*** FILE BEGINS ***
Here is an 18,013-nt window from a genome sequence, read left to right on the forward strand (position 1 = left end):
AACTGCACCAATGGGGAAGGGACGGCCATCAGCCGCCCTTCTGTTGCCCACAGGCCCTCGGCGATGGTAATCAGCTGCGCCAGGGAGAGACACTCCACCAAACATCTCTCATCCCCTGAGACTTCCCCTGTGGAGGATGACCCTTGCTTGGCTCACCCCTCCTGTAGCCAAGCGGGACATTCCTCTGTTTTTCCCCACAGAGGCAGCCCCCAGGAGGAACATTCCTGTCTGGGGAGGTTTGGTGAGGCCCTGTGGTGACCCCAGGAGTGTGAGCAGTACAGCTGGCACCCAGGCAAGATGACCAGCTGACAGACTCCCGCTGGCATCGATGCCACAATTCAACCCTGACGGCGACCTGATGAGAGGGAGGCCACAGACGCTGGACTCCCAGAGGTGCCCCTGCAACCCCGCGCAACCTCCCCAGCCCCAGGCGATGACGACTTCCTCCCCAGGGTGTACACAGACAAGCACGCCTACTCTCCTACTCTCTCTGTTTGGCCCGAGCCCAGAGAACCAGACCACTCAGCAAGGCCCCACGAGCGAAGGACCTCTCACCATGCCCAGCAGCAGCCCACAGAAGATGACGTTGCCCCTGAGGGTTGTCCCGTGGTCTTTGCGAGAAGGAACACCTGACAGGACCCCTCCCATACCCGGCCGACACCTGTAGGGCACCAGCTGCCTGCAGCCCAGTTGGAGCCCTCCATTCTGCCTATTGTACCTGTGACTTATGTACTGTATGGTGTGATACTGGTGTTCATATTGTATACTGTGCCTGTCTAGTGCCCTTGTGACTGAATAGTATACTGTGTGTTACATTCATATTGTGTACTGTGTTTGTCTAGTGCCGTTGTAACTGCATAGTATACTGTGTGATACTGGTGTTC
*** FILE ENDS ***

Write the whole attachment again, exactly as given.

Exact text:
Here is an 18,013-nt window from a genome sequence, read left to right on the forward strand (position 1 = left end):
AACTGCACCAATGGGGAAGGGACGGCCATCAGCCGCCCTTCTGTTGCCCACAGGCCCTCGGCGATGGTAATCAGCTGCGCCAGGGAGAGACACTCCACCAAACATCTCTCATCCCCTGAGACTTCCCCTGTGGAGGATGACCCTTGCTTGGCTCACCCCTCCTGTAGCCAAGCGGGACATTCCTCTGTTTTTCCCCACAGAGGCAGCCCCCAGGAGGAACATTCCTGTCTGGGGAGGTTTGGTGAGGCCCTGTGGTGACCCCAGGAGTGTGAGCAGTACAGCTGGCACCCAGGCAAGATGACCAGCTGACAGACTCCCGCTGGCATCGATGCCACAATTCAACCCTGACGGCGACCTGATGAGAGGGAGGCCACAGACGCTGGACTCCCAGAGGTGCCCCTGCAACCCCGCGCAACCTCCCCAGCCCCAGGCGATGACGACTTCCTCCCCAGGGTGTACACAGACAAGCACGCCTACTCTCCTACTCTCTCTGTTTGGCCCGAGCCCAGAGAACCAGACCACTCAGCAAGGCCCCACGAGCGAAGGACCTCTCACCATGCCCAGCAGCAGCCCACAGAAGATGACGTTGCCCCTGAGGGTTGTCCCGTGGTCTTTGCGAGAAGGAACACCTGACAGGACCCCTCCCATACCCGGCCGACACCTGTAGGGCACCAGCTGCCTGCAGCCCAGTTGGAGCCCTCCATTCTGCCTATTGTACCTGTGACTTATGTACTGTATGGTGTGATACTGGTGTTCATATTGTATACTGTGCCTGTCTAGTGCCCTTGTGACTGAATAGTATACTGTGTGTTACATTCATATTGTGTACTGTGTTTGTCTAGTGCCGTTGTAACTGCATAGTATACTGTGTGATACTGGTGTTC